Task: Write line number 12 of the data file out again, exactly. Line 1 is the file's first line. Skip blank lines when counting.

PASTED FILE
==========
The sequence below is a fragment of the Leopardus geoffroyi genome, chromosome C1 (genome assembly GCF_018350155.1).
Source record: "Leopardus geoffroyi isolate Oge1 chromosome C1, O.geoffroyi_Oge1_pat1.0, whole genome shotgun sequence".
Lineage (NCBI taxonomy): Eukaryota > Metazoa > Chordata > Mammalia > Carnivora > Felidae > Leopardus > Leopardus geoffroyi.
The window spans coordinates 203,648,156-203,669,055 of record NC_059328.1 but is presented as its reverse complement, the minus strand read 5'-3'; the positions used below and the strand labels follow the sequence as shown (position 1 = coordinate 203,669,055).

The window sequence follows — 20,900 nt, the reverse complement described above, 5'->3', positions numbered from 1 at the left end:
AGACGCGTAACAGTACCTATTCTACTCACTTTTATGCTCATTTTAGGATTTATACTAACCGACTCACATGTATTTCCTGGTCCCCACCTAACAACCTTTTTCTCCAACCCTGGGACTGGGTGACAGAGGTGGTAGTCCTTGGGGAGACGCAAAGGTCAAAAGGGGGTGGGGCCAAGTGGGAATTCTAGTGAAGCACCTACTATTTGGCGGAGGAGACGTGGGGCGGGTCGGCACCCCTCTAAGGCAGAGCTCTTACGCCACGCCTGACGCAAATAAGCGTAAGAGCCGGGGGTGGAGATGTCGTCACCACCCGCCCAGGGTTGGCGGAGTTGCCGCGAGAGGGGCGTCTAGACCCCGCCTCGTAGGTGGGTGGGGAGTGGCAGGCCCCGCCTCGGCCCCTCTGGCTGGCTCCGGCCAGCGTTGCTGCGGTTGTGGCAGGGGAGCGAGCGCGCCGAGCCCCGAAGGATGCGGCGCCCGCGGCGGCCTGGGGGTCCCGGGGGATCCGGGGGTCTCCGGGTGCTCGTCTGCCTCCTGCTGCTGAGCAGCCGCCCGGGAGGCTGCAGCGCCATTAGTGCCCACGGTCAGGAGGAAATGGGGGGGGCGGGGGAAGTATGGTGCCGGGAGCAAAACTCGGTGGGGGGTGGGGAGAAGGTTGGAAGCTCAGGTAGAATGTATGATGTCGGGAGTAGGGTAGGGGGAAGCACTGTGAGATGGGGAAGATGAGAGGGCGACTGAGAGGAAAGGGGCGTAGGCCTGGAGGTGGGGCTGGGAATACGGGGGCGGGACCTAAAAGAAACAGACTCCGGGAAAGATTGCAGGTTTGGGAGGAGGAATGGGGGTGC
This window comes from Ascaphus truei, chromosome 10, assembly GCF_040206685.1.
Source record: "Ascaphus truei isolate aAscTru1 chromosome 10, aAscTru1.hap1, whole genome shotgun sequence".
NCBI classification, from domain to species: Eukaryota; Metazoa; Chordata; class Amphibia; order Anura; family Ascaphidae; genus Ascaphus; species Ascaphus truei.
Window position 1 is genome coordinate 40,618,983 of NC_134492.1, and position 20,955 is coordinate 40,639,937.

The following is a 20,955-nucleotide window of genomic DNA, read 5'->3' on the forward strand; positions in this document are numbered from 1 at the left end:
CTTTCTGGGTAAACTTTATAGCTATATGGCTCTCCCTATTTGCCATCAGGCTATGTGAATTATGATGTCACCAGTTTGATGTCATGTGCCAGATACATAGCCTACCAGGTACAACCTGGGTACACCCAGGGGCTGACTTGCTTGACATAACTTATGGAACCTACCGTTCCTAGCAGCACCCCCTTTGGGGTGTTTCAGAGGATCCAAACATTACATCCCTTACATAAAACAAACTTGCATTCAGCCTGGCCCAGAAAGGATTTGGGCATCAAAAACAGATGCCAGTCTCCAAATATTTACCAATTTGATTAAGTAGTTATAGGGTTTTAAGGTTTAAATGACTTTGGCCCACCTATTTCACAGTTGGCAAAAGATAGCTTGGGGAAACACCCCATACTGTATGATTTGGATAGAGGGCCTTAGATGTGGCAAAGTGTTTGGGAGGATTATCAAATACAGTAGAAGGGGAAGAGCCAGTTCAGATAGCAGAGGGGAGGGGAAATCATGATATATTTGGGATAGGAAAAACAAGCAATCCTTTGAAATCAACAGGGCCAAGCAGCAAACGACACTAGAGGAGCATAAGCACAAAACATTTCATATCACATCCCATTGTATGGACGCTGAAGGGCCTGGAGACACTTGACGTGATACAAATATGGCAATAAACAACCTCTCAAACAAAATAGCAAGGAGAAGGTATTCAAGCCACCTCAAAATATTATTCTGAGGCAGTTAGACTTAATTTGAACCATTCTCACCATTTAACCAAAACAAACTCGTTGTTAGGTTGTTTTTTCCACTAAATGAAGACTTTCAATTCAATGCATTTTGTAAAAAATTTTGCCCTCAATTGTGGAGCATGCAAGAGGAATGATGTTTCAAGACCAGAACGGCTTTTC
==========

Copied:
CTTTCTGGGTAAACTTTATAGCTATATGGCTCTCCCTATTTGCCATCAGGCTATGTGAATTATGATGTCACCAGTTTGATGTCATGTGCCAGATACATAGCCTACCAGGTACAACCTGGGTACACCCAGGGGCTGACTTGCTTGACATAACTTATGGAACCTACCGTTCCTAGCAGCACCCCCTTTGGGGTGTTTCAGAGGATCCAAACATTACATCCCTTACATAAAACAAACTTGCATTCAGCCTGGCCCAGAAAGGATTTGGGCATCAAAAACAGATGCCAGTCTCCAAATATTTACCAATTTGATTAAGTAGTTATAGGGTTTTAAGGTTTAAATGACTTTGGCCCACCTATTTCACAGTTGGCAAAAGATAGCTTGGGGAAACACCCCATACTGTATGATTTGGATAGAGGGCCTTAGATGTGGCAAAGTGTTTGGGAGGATTATCAAATACAGTAGAAGGGGAAGAGCCAGTTCAGATAGCAGAGGGGAGGGGAAATCATGATATATTTGGGATAGGAAAAACAAGCAATCCTTTGAAATCAACAGGGCCAAGCAGCAAACGACACTAGAGGAGCATAAGCACAAAACATTTCATATCACATCCCATTGTATGGACGCTGAAGGGCCTGGAGACACTTGACGTGATACAAATATGGCAATAAACAACCTCTCAAACAAAATAGCAAGGAGAAGGTATTCAAGCCACCTCAAAATATTATTCTGAGGCAGTTAGACTTAATTTGAACCATTCTCACCATTTAACCAAAACAAACTCGTTGTTAGGTTGTTTTTTCCACTAAATGAAGACTTTCAATTCAATGCATTTTGTAAAAAATTTTGCCCTCAATTGTGGAGCATGCAAGAGGAATGATGTTTCAAGACCAGAACGGCTTTTC